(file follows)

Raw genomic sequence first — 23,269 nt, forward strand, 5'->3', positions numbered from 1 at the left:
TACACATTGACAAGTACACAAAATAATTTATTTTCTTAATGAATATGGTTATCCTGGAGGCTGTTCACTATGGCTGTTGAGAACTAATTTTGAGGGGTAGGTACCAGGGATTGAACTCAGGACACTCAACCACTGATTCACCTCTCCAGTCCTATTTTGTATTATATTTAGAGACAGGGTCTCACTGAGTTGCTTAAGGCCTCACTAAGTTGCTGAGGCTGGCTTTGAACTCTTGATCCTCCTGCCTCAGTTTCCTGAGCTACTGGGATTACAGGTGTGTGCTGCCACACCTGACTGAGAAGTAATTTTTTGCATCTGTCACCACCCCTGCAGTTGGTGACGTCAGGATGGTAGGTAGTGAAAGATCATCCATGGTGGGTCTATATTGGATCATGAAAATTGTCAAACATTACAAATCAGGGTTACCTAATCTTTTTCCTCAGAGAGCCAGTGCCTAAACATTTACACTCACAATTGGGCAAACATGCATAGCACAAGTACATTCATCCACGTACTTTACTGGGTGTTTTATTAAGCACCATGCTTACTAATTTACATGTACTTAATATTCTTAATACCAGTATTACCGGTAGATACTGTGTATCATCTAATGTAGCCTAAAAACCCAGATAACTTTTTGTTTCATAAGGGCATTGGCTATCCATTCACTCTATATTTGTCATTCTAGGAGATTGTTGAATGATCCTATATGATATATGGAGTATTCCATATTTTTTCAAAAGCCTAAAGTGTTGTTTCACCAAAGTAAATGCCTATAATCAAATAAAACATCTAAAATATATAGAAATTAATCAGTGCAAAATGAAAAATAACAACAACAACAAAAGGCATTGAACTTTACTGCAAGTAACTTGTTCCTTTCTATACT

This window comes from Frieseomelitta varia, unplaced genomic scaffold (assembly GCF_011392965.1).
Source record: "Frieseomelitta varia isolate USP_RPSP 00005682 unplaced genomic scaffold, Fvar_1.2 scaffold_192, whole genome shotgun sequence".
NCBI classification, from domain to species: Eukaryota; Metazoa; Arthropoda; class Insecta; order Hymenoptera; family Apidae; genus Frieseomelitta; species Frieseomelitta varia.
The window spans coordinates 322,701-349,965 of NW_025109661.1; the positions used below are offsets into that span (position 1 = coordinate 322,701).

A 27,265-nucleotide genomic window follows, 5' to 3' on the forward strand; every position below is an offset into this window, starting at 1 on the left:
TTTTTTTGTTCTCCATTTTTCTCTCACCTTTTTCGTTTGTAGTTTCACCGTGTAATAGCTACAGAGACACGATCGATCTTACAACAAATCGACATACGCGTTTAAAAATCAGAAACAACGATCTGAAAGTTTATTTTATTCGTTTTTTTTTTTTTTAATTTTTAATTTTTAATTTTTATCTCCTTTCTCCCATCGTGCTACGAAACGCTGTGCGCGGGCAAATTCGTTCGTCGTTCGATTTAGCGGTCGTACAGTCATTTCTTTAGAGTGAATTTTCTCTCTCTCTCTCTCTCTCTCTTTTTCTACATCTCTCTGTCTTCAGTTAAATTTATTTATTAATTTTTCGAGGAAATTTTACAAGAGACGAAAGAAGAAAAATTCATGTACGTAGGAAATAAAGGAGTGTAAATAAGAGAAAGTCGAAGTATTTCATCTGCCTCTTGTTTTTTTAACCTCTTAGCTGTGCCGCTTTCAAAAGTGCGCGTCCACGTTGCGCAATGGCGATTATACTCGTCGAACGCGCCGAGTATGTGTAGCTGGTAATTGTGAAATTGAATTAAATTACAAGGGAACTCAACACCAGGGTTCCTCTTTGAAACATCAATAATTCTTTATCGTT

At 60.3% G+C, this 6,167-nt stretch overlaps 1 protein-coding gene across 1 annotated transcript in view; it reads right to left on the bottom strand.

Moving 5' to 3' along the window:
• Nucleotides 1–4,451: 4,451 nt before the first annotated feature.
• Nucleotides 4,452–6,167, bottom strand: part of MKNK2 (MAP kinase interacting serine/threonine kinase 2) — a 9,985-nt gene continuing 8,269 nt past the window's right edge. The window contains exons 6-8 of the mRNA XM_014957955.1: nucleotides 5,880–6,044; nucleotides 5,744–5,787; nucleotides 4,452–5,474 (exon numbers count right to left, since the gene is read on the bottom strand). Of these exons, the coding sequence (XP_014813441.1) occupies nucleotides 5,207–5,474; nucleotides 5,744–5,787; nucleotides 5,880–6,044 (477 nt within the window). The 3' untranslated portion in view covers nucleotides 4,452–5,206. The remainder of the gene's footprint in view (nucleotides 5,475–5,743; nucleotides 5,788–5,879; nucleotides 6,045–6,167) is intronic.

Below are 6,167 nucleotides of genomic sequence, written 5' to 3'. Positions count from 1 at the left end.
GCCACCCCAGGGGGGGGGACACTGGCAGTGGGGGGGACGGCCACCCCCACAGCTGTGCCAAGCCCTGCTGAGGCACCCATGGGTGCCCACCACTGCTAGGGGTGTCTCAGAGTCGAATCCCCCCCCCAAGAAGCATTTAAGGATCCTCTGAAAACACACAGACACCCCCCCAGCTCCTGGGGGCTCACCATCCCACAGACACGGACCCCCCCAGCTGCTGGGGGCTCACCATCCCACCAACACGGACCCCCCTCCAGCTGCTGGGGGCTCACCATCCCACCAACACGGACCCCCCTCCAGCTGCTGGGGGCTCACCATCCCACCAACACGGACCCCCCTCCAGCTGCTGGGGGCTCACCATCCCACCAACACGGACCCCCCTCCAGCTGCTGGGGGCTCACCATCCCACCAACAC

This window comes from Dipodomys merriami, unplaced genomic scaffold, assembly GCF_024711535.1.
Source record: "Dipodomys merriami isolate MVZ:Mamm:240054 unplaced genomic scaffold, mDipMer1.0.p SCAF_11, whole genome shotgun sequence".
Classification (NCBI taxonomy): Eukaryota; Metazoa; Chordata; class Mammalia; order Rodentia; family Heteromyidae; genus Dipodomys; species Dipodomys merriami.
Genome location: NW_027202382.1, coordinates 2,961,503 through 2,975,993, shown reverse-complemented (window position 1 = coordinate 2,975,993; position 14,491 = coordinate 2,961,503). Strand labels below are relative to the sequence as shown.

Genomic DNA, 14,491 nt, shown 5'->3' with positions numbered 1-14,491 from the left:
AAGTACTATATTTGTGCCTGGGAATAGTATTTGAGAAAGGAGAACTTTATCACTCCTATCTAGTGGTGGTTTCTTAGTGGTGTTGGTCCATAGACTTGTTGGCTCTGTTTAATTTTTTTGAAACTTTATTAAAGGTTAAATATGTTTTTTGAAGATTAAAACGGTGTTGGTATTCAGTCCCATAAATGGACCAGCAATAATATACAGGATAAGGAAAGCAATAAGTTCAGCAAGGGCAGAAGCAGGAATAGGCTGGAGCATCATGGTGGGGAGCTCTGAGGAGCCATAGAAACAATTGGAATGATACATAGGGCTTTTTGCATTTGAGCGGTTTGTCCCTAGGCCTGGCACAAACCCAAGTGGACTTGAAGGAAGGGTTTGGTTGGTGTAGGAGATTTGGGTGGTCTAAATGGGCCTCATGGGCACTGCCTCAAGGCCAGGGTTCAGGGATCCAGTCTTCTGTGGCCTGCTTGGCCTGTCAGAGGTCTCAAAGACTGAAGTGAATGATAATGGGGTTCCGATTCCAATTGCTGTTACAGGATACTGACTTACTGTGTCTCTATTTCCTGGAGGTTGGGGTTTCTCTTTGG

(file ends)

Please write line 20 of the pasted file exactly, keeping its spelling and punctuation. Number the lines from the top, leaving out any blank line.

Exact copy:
AAGTACTATATTTGTGCCTGGGAATAGTATTTGAGAAAGGAGAACTTTATCACTCCTATCTAGTGGTGGTTTCTTAGTGGTGTTGGTCCATAGACTTGTTGGCTCTGTTTAATTTTTTTGAAACTTTATTAAAGGTTAAATATGTTTTTTGAAGATTAAAACGGTGTTGGTATTCAGTCCCATAAATGGACCAGCAATAATATACAGGATAAGGAAAGCAATAAGTTCAGCAAGGGCAGAAGCAGGAATAGGCTGGAGCATCATGGTGGGGAGCTCTGAGGAGCCATAGAAACAATTGGAATGATACATAGGGCTTTTTGCATTTGAGCGGTTTGTCCCTAGGCCTGGCACAAACCCAAGTGGACTTGAAGGAAGGGTTTGGTTGGTGTAGGAGATTTGGGTGGTCTAAATGGGCCTCATGGGCACTGCCTCAAGGCCAGGGTTCAGGGATCCAGTCTTCTGTGGCCTGCTTGGCCTGTCAGAGGTCTCAAAGACTGAAGTGAATGATAATGGGGTTCCGATTCCAATTGCTGTTACAGGATACTGACTTACTGTGTCTCTATTTCCTGGAGGTTGGGGTTTCTCTTTGG